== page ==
SPORT SPECIFIC TRAINING
Over the last 10 years, a movement toward sport specific or functional training has emerged. Coaches, practitioners, and exercisers have attempted to make their exercise more like the sport or activity that they are training for in an effort to more effectively prepare for said sport. Although well intended, this movement completely defies the basic tenants and research around motor learning and control which states,
“Specificity means a movement in either utterly specific or it is NOT specific at all.” This means, in order to improve a specific skill, we must practice or perform that exact skill. If we perform an exercise that is similar to the skill, we actually create what is referred to as “negative transfer,” meaning, our skills in the sport or activity actually decline (and meanwhile, we do a poor job of making our muscles stronger).
The take home message:
- Strength train to improve the “raw material” (muscle strength and endurance, enhance flexibility, and enhance cardiovascular function).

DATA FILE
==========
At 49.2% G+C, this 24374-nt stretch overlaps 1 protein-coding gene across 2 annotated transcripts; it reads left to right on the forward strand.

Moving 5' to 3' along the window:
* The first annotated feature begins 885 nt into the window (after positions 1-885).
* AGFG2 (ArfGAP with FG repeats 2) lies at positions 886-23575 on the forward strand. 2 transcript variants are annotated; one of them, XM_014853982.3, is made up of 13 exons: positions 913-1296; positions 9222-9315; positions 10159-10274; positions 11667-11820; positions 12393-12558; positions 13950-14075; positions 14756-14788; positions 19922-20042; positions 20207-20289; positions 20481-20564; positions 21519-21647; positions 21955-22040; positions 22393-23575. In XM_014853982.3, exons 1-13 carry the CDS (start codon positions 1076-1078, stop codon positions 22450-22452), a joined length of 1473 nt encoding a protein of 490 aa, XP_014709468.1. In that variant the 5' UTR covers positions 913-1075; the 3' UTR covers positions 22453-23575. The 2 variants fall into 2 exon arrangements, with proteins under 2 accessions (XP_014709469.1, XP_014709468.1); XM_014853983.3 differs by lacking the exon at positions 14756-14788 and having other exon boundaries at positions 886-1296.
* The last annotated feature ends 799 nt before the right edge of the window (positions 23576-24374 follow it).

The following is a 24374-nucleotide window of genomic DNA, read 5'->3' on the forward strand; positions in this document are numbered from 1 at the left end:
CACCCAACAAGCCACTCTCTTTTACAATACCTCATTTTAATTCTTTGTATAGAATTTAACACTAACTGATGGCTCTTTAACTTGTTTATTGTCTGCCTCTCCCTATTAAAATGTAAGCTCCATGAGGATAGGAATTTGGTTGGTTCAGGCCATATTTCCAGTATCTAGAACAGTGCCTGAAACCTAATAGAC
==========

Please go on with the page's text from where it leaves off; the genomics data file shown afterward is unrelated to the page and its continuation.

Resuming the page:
- Then, practice your exact sport or activity in the exact context that you will perform it in competition. If you want to get better at shooting free throws, you need to shoot free throws with a regulation size basketball, on a ten-foot rim, from the foul line. This applies to skiing, distance running, surfing, and hitting a baseball.
There is no such thing as “sports-specific training” (well maybe there is, and it’s called PRACTICE).
Well said Luke. A much needed review of the “sport special” debacle.